Option-Click AirPort Menu for Network Details
If you hold down the Option key while clicking the AirPort menu in Mac OS X 10.5 Leopard, you'll see not just the names of nearby Wi-Fi networks, but additional details about the selected network. Details include the MAC address of the network, the channel used by the base station, the signal strength (a negative number; the closer to zero it is, the stronger the signal), and the transmit rate in megabits per second showing actual network throughput. If you hover the cursor over the name of a network to which you're not connected, a little yellow pop-up shows the signal strength and type of encryption.
A look at the murky world of Apple repair anchors this issue, and supporting topics include a report about mouse button problems, a review of Peachpit Press's "Silicon Mirage," various and sundry SyQuest drive news, an announcement of upcoming events put on by an email-accessible computer bookstore, and a number of useful notes about new Apple servers, the LC III, and a Duo 230/PowerPoint 3.0 conflict.
The European pricing article in TidBITS-168 prompted a tremendous response, which I've forwarded in part to various groups, where I hope the discussion will continueShow full article
Apple Announcements -- Apple announced a bunch of network-oriented products today, including several dedicated servers based on the Centris 610, Quadra 800, and Quadra 950, a new text-retrieval package called AppleSearch, and two new versions of AppleShare, called AppleShare 4.0 and AppleShare Pro, that offer higher performance for more usersShow full article
PowerPointing a Duo -- Andrew Nielsen reports, "We've discovered a problem with the Duo 230 and Microsoft PowerPoint 3.0, which rampantly crashes the Duo when launchedShow full article
LC III Quirk -- Matt Strange writes: After a frustrating few hours trying to configure some LC IIIs yesterday, I discovered something you may not know - but definitely should. According to Katie Kenny of Farallon, "Due to a last minute change in the design of the LC III, any add-on card that has an FPU on it will crash the machine." [Indeed it will!] "The remedy is to remove the FPU from the card and put it in the socket on the motherboard." My experience showed this to be a real problem and a real solutionShow full article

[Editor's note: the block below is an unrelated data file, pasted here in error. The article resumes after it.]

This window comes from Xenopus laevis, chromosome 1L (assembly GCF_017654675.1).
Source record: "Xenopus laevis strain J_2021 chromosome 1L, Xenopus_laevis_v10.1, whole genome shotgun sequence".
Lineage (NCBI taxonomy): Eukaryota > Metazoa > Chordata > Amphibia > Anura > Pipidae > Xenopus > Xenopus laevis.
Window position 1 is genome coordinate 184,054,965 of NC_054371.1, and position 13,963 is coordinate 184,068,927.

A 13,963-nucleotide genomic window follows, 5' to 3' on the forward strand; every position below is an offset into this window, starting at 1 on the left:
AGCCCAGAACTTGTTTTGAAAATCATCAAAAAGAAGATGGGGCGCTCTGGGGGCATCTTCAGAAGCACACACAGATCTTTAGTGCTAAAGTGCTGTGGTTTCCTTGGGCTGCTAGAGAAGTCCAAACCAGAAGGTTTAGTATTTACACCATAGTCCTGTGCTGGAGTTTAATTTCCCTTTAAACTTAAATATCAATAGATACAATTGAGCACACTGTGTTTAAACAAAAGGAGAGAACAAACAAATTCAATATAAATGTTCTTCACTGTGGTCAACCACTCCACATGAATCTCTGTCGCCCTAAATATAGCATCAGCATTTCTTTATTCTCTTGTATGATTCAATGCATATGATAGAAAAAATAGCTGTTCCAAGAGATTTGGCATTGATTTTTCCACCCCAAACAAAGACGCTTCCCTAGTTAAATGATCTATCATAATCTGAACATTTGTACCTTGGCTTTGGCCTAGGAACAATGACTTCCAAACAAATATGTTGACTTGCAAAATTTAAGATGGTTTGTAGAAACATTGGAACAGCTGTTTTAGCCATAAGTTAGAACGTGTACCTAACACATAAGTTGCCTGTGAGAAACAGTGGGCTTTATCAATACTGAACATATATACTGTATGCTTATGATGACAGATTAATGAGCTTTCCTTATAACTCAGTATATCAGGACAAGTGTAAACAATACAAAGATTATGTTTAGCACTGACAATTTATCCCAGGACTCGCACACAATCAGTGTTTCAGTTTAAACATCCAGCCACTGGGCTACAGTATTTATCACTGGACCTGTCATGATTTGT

Flower Power, Jefferson Airplane, hot tubs, Apple, and now this. Northern Californians should be made liable for additional taxes for, in our galaxy, the unique privilege of having the Computer Literacy Bookshops (CLB) in their own backyardShow full article
SyQuest and DiVA are offering a free full working version of DiVA's VideoShop 1.0 pre-loaded on 5.25" removable SyQuest cartridges. (You do have to buy a 44 MB or 88 MB cartridge, though.) Most SyQuest integrators are offering the deal, which ends 30-Apr-93, although it may be extended a few more weeksShow full article
Third Party Cartridges -- An independent company, Nomai, has started selling cartridges in Europe for use with SyQuest drives. That sounds innocuous enough, but SyQuest filed a suit late last year to prevent Nomai from shipping cartridges and claimed in the suit that Nomai's cartridges could possibly damage the SyQuest drive's read-write head and that could in turn cause data loss on other SyQuest-brand cartridgesShow full article
The mass media recently published a number of articles about virtual reality. I've read a few of them, one in the New York Times some months ago, and two more in Seattle-based periodicalsShow full article
Almost two years ago I began noticing posts on Usenet about Macintosh mouse problems in which the mouse button appears to stick, not mechanically, but in effectShow full article
All this talk of what should and shouldn't be done as far as component-level repair made me think, and I realized that no one knows what goes on within Apple in terms of old partsShow full article